How to cope with research interview stress

Collecting good data is one of the key elements of conducting a qualitative project. Of course, analysis, writing up and situating your findings within the existing literature are all important, but if you don’t have rich, relevant data, the rest can just be window dressing.

As qualitative researchers, we’re often speaking to participants about emotive and difficult subjects. Chronic illness, bereavement, burnout, experiences of discrimination – these are just some areas which tend to be the focus of the kind of work we do.

Additionally, there are the practical elements of recording data. Is the recorder working properly? If you’re meeting the participant in person, will the train getting you to them be on time? If you’re meeting virtually, will all the tech work OK?

Travelling to meet your interviewee? Make sure you’ve planned your trip and have a back-up plan in case of delays or cancellations.                                                                                                                                                                                                                                                                                                                          Photo by kwan fung on Unsplash

These elements combined can mean that conducting interviews takes its toll on the researcher just as much as the participant. If, like me, you find that conducting research interviews can be anxiety-provoking, here are some tips for handling that stress.

  1. Create a flow chart you can follow before and after each interview

Knowing exactly the process you need to follow to ensure you’re prepared for an interview can remove the pressure. I’ve created a flow chart to follow so that I don’t need to worry I’ve forgotten anything. The chart has steps for when a participant first signs up to take part in the study (such as ensuring that I have their consent form and have filled in all the relevant paperwork), in the half hour before the interview (ensuring that anything which makes a noisy notification is switched off, that the recorder is charged and that I have a glass of water) and for afterwards (loading the audio file onto my machine and making field notes).

  1. Test all your equipment

Before I start any research project, I tend to call a friend or relative and have a quick chat with them in the space from which I’m going to be conducting the interviews. These days, much qualitative interviewing is done either on the phone or via video chat. If that’s the case for you, test out both these options with someone friendly, and (with their permission!) record your conversations. That way, you can spot any difficulties in advance and feel reassured that those all-important interview recordings will come out crystal clear.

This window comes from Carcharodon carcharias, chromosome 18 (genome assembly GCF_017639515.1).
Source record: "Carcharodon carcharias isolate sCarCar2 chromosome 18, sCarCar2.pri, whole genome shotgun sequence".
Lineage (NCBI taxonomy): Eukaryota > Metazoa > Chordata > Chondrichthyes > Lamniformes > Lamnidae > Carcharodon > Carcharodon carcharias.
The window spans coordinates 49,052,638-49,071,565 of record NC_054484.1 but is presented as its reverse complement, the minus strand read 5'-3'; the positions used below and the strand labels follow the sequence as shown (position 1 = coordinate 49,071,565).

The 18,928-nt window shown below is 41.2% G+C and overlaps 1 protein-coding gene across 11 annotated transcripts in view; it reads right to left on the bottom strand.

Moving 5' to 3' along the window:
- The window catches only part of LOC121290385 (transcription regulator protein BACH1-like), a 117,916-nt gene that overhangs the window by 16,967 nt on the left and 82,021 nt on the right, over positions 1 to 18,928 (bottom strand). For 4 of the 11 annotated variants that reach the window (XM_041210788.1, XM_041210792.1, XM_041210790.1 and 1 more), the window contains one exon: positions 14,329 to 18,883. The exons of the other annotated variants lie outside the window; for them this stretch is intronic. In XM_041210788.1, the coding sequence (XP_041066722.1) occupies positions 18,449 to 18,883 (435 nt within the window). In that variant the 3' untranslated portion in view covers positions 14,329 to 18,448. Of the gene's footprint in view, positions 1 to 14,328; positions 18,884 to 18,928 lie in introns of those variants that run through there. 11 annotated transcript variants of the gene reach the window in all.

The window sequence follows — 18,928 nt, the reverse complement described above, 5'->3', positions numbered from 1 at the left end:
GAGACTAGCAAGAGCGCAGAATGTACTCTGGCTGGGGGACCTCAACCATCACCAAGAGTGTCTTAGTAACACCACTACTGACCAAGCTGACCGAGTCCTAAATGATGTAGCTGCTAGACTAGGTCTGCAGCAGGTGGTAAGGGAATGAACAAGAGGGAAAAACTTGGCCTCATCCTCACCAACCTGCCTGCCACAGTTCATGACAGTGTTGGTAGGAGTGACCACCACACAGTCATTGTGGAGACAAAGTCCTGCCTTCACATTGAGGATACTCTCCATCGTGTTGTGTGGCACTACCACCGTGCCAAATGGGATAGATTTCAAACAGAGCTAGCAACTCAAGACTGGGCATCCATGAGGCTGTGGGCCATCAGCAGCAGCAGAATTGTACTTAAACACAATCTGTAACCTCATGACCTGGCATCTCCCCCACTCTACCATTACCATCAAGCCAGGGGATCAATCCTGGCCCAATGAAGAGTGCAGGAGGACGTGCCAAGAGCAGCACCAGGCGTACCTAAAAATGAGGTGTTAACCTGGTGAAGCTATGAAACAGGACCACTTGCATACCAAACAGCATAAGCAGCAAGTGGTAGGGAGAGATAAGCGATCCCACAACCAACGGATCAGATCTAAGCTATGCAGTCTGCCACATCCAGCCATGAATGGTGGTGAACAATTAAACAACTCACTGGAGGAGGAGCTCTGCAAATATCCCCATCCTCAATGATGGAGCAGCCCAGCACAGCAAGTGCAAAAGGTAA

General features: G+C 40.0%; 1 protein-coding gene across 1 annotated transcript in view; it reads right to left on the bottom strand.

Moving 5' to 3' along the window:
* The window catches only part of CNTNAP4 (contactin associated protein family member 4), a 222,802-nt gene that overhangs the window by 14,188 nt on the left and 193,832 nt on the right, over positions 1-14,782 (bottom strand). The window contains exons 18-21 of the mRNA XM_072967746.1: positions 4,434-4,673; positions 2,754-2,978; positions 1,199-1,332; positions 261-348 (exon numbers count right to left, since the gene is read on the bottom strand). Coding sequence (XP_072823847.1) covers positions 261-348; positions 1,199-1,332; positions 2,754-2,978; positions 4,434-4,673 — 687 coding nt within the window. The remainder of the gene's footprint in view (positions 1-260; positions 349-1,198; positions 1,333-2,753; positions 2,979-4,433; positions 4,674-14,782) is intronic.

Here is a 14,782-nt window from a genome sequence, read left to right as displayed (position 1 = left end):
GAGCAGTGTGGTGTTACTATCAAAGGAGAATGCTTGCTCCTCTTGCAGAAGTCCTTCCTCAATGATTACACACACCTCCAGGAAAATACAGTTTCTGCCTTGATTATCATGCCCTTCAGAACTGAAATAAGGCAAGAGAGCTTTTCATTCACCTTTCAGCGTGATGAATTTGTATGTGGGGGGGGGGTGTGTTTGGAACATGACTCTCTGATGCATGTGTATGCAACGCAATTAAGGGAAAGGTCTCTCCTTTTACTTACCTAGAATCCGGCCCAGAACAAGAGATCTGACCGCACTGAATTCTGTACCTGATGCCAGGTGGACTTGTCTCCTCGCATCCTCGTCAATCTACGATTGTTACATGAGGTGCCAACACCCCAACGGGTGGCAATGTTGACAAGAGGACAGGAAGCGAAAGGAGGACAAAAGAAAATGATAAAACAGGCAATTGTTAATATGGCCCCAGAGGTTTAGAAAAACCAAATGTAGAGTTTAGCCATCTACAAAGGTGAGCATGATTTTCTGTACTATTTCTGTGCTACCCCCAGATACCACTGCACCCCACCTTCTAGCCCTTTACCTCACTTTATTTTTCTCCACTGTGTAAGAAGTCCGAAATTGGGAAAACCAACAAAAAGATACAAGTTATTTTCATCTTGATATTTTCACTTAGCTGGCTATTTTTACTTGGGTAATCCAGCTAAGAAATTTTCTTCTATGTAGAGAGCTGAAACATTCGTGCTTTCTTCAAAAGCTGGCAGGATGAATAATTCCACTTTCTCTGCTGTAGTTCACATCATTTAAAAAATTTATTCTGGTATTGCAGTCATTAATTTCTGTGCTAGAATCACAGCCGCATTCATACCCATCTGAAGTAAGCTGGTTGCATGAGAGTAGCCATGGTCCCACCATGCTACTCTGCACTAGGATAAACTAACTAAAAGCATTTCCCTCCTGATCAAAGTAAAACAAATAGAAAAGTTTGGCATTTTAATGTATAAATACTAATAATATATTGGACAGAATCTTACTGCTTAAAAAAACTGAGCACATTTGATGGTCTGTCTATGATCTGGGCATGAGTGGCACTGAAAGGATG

Meditation and deep-breathing exercises before an interview can help to de-stress the body.                                                                                                                                                                                                                                                                                                                                                   Photo by Le Minh Phuong on Unsplash
  1. Take 10 minutes to meditate before each interview

I’ve started doing this recently and have found it immensely helpful in dealing with the anxiety that interviewing can cause. I sit on a comfy seat, away from my desk, and set a timer on my phone for 10 minutes. I then shut my eyes and take time to focus on my breathing. I observe any thoughts that come into my head, then try to let them go. This means that when I come back to my desk to conduct the interview, I am calmer and clearer headed than I would otherwise be.

  1. Engage in self-care after each interview

Find something you can do at the end of an interview to look after your mental health. That might be going for a walk around the block, writing in a research diary, taking your lunch break or whatever it is that gives you a break. Your mental health is every bit as important as the health of the participants in your study, so take the time to look after it.

A black and white historical photo of a woman using early recording technology
Recording tech has come a long way, but it’s still always a good idea to test everything before starting your interview.                                                                                                                                                                                                                                                                                                                    Photo by Austrian National Library on Unsplash
  1. Talk to your supervisor or university wellbeing team

If the pressure of conducting a series of interviews starts to get you down, have a chat with your supervisor or a university counsellor to help you deal with and process the emotions that interviews are stirring up in you. Research is always a team effort, so don’t feel bad about asking for support from the people you work with. Universities often have good wellbeing departments, so it’s worth reaching out to them if you want to talk about stress caused by interviews or any other element of your research journey.

  1. Let PGPR lighten the load

Here at PGPR, we understand how stressful research can be. While we obviously can’t conduct your interviews for you, we can help by discussing your interview schedule with you in a video consultation, transcribing your audio files and offering feedback on your analysis. We’re a friendly, experienced team who are always happy to help. Get in touch via the button below to hear more about how we can help you.